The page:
This unknown head is slightly larger than life. The original marble originates from The British Museum and was formerly part of the Townley Collection. The characteristic portrait has a considerable quantity of hair on the head, but has no beard, except for some fine carving on the upper lip.
The head was found in Trajan's forum, and has evidently belonged to the statue of some barbarian chief, perhaps to a figure that had formed one of the ornaments of a triumphal arch.
The head is described by a Mr. Combe for The British Museum:
"This head has generally been supposed to represent Decebalus, the formidable leader of the Dacians who, after he had baffled the power of the Romans under Domitian and Nerva, was funally subdued by Trajan, and forced to submit to the galling conditions of peace imposed upon him by that emperor. The feelings of rage, disappointment, and revenge, which may be conceived to have agitated Decebalus at the moment of his submission, are strngly marked i nthe expression of this head; yet we are nevertheless of opinion that it was never intended to represent Decebalus. The only undoubted portraits of this spirited prince ar eto be seen in the bas-reliefs that adorn Trajan's Column; and in all these portraits Decebalus is invariably represented with a beard; and indeed the custom of wearing the beard appears to have been general among the Dacians in his time. The precise age of Decebalus, at the period of his overthrow, is not known; but when we consider that he had been engaged in hostilities against the Romans for a term of nineteen years, it is highly probably that he was considerably more advance din age than the person whose portrait is here preserved. We may remark, also, that the excellence of the sculpture, and the bold style in which the head is executed, evince an era in the art anterior of the time of Trajan.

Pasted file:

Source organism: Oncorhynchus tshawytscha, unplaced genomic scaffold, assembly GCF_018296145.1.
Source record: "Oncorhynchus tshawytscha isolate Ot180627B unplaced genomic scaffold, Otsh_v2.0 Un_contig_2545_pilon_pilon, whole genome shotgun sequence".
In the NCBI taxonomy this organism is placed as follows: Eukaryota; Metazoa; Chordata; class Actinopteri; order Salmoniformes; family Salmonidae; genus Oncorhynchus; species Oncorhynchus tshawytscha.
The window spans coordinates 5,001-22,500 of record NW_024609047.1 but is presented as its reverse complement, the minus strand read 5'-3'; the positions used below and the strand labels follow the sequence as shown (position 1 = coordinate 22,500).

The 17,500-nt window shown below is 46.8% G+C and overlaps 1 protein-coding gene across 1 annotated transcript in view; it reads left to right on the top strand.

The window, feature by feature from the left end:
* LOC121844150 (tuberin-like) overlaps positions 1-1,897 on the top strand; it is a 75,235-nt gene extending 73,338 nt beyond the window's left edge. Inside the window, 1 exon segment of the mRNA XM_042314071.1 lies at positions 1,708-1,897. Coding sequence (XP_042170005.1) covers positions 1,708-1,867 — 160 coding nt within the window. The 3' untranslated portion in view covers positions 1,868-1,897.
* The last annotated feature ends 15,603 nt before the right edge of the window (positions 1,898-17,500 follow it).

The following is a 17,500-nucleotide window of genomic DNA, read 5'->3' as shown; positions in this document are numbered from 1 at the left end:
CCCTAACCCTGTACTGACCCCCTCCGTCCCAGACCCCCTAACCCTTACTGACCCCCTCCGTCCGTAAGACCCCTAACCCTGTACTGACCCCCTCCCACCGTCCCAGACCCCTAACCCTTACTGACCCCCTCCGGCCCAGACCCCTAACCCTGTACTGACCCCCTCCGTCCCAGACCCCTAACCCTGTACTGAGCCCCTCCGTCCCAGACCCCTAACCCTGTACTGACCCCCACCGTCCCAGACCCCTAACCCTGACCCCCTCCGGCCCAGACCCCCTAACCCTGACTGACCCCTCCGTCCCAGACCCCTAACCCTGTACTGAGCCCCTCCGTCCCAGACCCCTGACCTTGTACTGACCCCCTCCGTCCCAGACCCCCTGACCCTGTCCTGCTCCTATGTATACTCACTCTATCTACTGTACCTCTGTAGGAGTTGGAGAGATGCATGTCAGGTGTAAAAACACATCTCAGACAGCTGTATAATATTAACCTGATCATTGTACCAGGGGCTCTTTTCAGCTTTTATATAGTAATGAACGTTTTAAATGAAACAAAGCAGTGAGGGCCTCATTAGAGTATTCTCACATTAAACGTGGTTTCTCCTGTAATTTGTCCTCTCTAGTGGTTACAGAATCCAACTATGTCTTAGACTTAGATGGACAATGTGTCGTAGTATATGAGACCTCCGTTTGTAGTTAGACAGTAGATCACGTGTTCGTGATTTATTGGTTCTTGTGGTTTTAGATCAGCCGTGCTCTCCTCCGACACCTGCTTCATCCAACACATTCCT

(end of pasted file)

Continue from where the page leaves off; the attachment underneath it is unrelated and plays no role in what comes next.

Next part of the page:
If we were included to hazard a conjecture with respect to this marble, we should think it more probable that the head was intended to represent Arminius, the German chieftain, wh owas conquered by Germanicus. We at least know that for this victory Germanicus obtained the honours of a triumph, and that his conquest was commemorated at Rome by the erection of a triumphal arch. The importance which the Romans attached to the success of their arms against Arminius may be inferred from the high terms in which Tacitus speaks of his millitary talents, when he calls him the defender of the liberties of his country, adn the only German who had contended wit hthe Romans in the plenitude of their power. The strongly-marked expression in the features of this head agrees with the description which Velleius Paterculus has given of the counternance of Arminius; and the period of life indicated in the marble also perfectly coincides with that of Arminius, who was about thirty-four years of age at the time of his defeat".
The write of a short account of this head, in the second volume of the "Dilettanti Specimens of Ancient Sculpture" considers it to be a portrait of Caractacus. It is unquestionably the head of some barbarian chief or king, who was a captive at Rome.
The original marble head was brought to England by Mr. Lyde Browne, and formed a part of his collection.